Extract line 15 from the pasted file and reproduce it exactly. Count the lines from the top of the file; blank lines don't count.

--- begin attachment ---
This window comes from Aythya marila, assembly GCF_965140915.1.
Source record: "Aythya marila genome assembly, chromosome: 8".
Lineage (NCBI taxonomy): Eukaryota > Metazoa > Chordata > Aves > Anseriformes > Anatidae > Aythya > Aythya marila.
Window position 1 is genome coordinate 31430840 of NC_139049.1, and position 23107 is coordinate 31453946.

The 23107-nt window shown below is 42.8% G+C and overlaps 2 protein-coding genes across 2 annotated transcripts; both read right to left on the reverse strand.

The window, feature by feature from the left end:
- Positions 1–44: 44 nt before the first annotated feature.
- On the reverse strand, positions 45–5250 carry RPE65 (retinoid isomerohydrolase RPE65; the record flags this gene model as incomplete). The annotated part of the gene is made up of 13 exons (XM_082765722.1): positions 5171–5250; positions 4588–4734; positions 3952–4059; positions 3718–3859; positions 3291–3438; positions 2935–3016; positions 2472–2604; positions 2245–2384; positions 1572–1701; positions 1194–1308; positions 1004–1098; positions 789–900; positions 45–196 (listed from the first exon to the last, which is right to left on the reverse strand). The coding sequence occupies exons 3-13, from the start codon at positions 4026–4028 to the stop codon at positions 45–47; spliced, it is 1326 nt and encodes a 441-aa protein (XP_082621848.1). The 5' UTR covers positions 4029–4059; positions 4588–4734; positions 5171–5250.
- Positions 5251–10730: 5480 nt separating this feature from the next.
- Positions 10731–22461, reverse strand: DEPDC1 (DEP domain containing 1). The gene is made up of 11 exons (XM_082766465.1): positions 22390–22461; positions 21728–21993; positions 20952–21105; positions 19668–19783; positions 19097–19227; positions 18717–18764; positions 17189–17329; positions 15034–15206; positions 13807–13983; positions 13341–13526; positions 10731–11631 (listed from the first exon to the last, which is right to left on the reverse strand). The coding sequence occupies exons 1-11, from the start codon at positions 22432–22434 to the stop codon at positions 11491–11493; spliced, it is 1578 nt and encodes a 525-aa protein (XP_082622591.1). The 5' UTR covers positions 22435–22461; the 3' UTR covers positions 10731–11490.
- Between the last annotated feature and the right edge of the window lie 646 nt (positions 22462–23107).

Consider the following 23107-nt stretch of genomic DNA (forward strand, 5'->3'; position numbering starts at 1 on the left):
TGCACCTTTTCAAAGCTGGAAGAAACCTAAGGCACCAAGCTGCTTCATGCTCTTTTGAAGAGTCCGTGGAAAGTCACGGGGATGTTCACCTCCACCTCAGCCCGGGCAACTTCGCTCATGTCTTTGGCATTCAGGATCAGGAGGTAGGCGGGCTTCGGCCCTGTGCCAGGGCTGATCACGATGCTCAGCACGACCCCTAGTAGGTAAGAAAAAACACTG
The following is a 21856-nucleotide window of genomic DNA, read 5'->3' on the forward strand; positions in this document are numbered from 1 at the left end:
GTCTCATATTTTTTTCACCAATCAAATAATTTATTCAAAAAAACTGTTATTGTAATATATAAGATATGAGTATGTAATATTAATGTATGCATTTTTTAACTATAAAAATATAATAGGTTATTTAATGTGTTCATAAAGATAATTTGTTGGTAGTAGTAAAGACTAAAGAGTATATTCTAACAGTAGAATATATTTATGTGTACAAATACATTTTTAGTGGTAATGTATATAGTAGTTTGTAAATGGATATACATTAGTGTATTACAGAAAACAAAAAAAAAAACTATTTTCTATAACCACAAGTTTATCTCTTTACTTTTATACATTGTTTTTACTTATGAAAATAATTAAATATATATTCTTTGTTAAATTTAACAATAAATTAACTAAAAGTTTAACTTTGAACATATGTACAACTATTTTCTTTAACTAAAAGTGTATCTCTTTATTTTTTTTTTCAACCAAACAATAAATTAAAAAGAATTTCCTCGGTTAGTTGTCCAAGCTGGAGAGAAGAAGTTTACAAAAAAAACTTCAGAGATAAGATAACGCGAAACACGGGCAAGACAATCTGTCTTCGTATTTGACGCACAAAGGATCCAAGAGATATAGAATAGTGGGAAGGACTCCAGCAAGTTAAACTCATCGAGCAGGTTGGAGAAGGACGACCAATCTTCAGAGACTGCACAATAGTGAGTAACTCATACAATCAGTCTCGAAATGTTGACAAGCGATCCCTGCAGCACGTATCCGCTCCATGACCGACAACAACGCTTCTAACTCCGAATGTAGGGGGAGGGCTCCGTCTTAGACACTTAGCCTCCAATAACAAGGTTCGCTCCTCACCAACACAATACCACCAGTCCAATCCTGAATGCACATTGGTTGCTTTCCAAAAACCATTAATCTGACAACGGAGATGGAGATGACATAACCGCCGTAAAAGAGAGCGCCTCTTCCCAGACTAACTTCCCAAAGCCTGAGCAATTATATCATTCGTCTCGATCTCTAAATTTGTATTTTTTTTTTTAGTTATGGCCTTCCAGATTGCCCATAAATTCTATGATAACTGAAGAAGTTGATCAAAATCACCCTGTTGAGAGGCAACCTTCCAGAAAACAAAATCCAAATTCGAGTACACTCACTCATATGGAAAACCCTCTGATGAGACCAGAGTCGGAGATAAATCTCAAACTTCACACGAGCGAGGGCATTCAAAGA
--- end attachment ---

GTCTCATATTTTTTTCACCAATCAAATAATTTATTCAAAAAAACTGTTATTGTAATATATAAGATATGAGTATGTAATATTAATGTATGCATTTTTTAACTATAAAAATATAATAGGTTATTTAATGTGTTCATAAAGATAATTTGTTGGTAGTAGTAAAGACTAAAGAGTATATTCTAACAGTAGAATATATTTATGTGTACAAATACATTTTTAGTGGTAATGTATATAGTAGTTTGTAAATGGATATACATTAGTGTATTACAGAAAACAAAAAAAAAAACTATTTTCTATAACCACAAGTTTATCTCTTTACTTTTATACATTGTTTTTACTTATGAAAATAATTAAATATATATTCTTTGTTAAATTTAACAATAAATTAACTAAAAGTTTAACTTTGAACATATGTACAACTATTTTCTTTAACTAAAAGTGTATCTCTTTATTTTTTTTTTCAACCAAACAATAAATTAAAAAGAATTTCCTCGGTTAGTTGTCCAAGCTGGAGAGAAGAAGTTTACAAAAAAAACTTCAGAGATAAGATAACGCGAAACACGGGCAAGACAATCTGTCTTCGTATTTGACGCACAAAGGATCCAAGAGATATAGAATAGTGGGAAGGACTCCAGCAAGTTAAACTCATCGAGCAGGTTGGAGAAGGACGACCAATCTTCAGAGACTGCACAATAGTGAGTAACTCATACAATCAGTCTCGAAATGTTGACAAGCGATCCCTGCAGCACGTATCCGCTCCATGACCGACAACAACGCTTCTAACTCCGAATGTAGGGGGAGGGCTCCGTCTTAGACACTTAGCCTCCAATAACAAGGTTCGCTCCTCACCAACACAATACCACCAGTCCAATCCTGAATGCACATTGGTTGCTTTCCAAAAACCATTAATCTGACAACGGAGATGGAGATGACATAACCGCCGTAAAAGAGAGCGCCTCTTCCCAGACTAACTTCCCAAAGCCTGAGCAATTATATCATTCGTCTCGATCTCTAAATTTGTATTTTTTTTTTTAGTTATGGCCTTCCAGATTGCCCATAAATTCTATGATAACTGAAGAAGTTGATCAAAATCACCCTGTTGAGAGGCAACCTTCCAGAAAACAAAATCCAAATTCGAGTACACTCACTCATATGGAAAACCCTCTGATGAGACCAGAGTCGGAGATAAATCTCAAACTTCACACGAGCGAGGGCATTCAAAGA